Wednesday, April 23, 2008

The Spanish Button

It has always annoyed me that we, as a country, do not know our neighbor’s languages. I am horrible with languages, yes even English. I was in Germany in 2003 and I was talking with some college students in Cologne. They are taught has children four or five different languages, German, English, Italian, and French were the primary ones. With this in my head, it was always a thorn in my side when Americans would complain about people not speaking English, when they demand that others know it everywhere they go in the world. Should we expect everyone living in this country to know English?

I often thought the answer was no. We are a multiracial, national and cultural country, we should know more than just English. I didn’t mind pushing the English button on the ATM, the credit machines at the grocery store, or while calling a company on the telephone. I thought this was simply us transforming into a multilingual society. I thought that until a DJ on the radio said something that got me thinking.

Ace, from the Ace and TJ Show, stated that when we give the option of Spanish or English we are really holding non-English speaking people back from growing and assimilating into society. I thought this was pretty wise coming from a man whose career is based on telling boob jokes from 6 am – 10 am on syndicated radio. Is the Spanish option on the ATM and so forth, really holding non-English speaking people back from growing?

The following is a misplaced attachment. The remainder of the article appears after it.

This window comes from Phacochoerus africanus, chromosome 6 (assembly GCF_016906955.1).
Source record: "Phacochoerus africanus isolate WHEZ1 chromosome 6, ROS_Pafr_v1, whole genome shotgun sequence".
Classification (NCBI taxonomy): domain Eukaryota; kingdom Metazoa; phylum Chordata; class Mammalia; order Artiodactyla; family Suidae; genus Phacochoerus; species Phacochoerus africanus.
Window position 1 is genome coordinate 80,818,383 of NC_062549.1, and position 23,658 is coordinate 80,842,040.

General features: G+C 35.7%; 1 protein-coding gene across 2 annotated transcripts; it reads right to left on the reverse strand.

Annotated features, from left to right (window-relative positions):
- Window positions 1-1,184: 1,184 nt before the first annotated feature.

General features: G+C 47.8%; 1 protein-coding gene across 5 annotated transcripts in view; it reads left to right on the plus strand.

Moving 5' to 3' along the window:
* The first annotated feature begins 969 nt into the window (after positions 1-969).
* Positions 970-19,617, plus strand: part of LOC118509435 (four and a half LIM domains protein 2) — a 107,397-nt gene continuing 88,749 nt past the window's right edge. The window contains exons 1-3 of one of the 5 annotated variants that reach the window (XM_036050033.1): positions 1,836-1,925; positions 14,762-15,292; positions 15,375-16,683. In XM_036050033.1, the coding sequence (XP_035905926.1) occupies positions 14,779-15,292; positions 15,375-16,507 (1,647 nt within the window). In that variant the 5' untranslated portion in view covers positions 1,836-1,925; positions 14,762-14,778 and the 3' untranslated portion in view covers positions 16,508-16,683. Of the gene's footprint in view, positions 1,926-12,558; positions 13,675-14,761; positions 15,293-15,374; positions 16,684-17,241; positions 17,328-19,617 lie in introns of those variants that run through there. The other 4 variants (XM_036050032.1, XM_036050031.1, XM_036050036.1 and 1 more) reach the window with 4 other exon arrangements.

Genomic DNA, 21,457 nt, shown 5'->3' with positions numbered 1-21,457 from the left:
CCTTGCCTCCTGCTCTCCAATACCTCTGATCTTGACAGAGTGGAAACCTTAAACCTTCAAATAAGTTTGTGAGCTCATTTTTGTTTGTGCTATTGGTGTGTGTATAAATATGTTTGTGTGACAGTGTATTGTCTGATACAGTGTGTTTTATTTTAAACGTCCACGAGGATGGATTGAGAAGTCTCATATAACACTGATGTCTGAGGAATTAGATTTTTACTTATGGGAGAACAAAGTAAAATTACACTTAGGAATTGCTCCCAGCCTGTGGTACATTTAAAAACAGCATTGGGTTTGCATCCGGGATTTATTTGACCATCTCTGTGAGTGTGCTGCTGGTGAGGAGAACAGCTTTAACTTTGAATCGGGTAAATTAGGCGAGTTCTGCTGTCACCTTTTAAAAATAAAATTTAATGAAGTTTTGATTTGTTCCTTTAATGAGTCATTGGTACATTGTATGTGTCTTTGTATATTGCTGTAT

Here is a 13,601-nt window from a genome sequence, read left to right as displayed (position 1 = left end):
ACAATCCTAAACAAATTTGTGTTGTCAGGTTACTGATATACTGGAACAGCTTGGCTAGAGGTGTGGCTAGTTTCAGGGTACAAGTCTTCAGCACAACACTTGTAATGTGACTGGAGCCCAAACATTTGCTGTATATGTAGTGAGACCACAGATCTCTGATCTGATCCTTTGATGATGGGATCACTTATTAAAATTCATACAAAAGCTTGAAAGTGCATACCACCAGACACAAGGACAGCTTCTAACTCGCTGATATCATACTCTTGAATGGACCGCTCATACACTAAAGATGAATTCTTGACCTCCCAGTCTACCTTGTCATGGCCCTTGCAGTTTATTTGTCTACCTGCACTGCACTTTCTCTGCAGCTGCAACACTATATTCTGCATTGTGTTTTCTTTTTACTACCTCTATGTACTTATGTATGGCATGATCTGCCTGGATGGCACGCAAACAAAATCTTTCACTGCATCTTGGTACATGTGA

I can see his point. The best way to hold a group, a race, a nationality back is to make them comfortable where they are in life. If they are comfortable there is no desire or motivation to move up in the world. Why learn English when every where I go I can use the Spanish button to get by? Why would I learn a key skill that would get me a better job, life, and opportunities in this country when I don’t have to? If I moved to France could I survive without learning French? I’m not sure. My international adventures proved you can survive a vacation without knowing the language but to live day in and day out?

Are we doing a service or a disservice to the non-English speaking population? Is this a way to keep them from speaking English, thus keeping them poor and doing jobs we don’t want to do for pay we wouldn’t take? I cannot stop thinking about that when I press the English button when I’m checking out of the grocery store.

Cross Posted at RedBlueChristian


Anonymous said...

There is one difference between the example you gave of Germany and Hispanics here. I don't expect tourists or short-term visitors to learn the language. But if they are going to live here, then it is to their advantage to learn the language.

If I were to live in a different country I would want to learn the primary language.

Unknown said...

I agree with you there. The point about Germany was that students knew at least 4 different languages and could live in a multilingual culture. Here we know 1 if that.